Intensive Care nurse Dawn Bilbrough sat in her car in tears and raged at the selfish individuals who stripped her local supermarket of all fresh fruit and vegetables while she worked a 48-hour shift. Her phone video highlighted the worst of society - the selfish and greedy who have made a difficult situation even harder - and it went viral.
But we mustn’t forget that this crisis has also brought out the best – such as those at Trefloyne Manor, Penally and numerous others too. They’ve set up “Dawn’s Chorus” in response to her film, using their AA Rosette restaurant and chefs to prepare home-cooked meals for the local doctors’ surgery, cottage hospital, ambulance station and pharmacy.
Bluestone has set up as a hospital. Food shops and other retailers are voluntarily putting parcels together in communities from Angle to Llanpumsaint. This outpouring of goodwill and resilient community spirit is a ray of light in these testing times and should give us hope that when this ends, we will rebuild our area into an even better and stronger place than it is now.
...16 weeks ago volunteers were collecting voting intentions; now they’re collecting prescriptions...
My office in Whitland (like every other MP and AM) has been inundated with cries of help from people who are confused, worried, upset and afraid. But we have also been flooded with wonderful offers of help. Yesterday a local lady who is self-isolating because of her health wrote:
“My car is sat on the drive. If there is anyone that needs a car to get from A to B for essential travel please put this offer out there.”
Last week, we set up an “I need help” and “I can help” button on my website. We were able to re-deploy technology and expertise that we used and developed during the recent election.
So whilst only 16 weeks ago we were gathering volunteers to pick up our voting intentions; this time it is volunteers to pick up prescriptions. We were able to match up those in need with local volunteers and it plugged a gap for the few days that it took for our local councils to get their larger volunteer operations up and running.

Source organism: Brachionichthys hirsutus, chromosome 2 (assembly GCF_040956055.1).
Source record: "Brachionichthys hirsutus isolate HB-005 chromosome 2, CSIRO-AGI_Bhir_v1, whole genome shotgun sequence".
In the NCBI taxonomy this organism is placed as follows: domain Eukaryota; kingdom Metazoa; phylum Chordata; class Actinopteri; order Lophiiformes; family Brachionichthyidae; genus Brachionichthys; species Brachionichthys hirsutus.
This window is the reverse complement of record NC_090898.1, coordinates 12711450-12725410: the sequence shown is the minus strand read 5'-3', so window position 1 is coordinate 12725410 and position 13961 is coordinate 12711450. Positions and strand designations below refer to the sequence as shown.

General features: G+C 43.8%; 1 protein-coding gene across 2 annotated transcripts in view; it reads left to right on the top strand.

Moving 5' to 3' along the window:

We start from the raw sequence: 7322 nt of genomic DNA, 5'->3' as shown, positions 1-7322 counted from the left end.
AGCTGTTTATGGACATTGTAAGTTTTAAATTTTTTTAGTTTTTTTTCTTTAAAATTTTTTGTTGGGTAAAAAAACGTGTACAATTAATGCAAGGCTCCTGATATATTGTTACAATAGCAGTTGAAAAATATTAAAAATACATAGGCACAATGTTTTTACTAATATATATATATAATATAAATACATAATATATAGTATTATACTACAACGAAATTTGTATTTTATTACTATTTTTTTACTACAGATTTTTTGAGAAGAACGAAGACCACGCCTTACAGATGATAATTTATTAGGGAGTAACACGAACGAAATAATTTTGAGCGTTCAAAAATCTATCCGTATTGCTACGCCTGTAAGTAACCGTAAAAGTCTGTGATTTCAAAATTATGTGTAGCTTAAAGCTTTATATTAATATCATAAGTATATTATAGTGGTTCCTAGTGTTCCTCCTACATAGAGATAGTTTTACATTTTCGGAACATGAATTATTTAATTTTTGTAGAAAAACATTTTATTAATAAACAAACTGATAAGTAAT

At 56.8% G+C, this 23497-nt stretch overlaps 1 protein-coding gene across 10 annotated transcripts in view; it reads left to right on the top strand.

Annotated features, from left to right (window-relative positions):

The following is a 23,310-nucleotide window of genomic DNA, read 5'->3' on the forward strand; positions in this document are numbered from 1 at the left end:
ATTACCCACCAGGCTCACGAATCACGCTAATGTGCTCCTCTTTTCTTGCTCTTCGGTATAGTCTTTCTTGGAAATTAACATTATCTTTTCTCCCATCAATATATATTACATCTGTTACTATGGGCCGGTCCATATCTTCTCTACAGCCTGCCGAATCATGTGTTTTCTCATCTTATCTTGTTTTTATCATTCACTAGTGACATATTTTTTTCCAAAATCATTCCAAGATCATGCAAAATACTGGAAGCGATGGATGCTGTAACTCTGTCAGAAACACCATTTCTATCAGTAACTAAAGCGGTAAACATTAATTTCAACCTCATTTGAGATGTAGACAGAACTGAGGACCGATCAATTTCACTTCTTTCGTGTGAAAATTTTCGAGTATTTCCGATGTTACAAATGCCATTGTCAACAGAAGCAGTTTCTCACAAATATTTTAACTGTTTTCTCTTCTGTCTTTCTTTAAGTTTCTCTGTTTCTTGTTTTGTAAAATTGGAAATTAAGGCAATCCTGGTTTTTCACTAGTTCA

It is these local examples plus thousands more, which leave us all in no doubt about the seriousness of the crisis currently faced by the UK, and the challenge that tackling the coronavirus pandemic presents - and I thought Brexit would be the most complex and testing challenge of my lifetime.
A meeting of COBRA used to be almost unheard of, now they are almost daily. I know that in Boris Johnson we have a PM who would not countenance the measures we have taken unless there were no other options. I also have faith that in the Chief Medical Officer and Chief Scientific Officer, we have two global experts to guide us calmly through the wall of noise (and synthetic expertise) that follows our every move. Every day I witness the quiet professionalism of our civil service teams, who in most circumstances go unnoticed and unrecognised. I include both our local Councils in that praise too.
This crisis is of a magnitude that is faced once a generation or less, and the measures being taken to combat it are without precedent since the Second World War. But they can work.
Some of the innovation around essential equipment and drugs is happening at a breathtaking pace, displaying the best of our creative minds and manufacturing skill.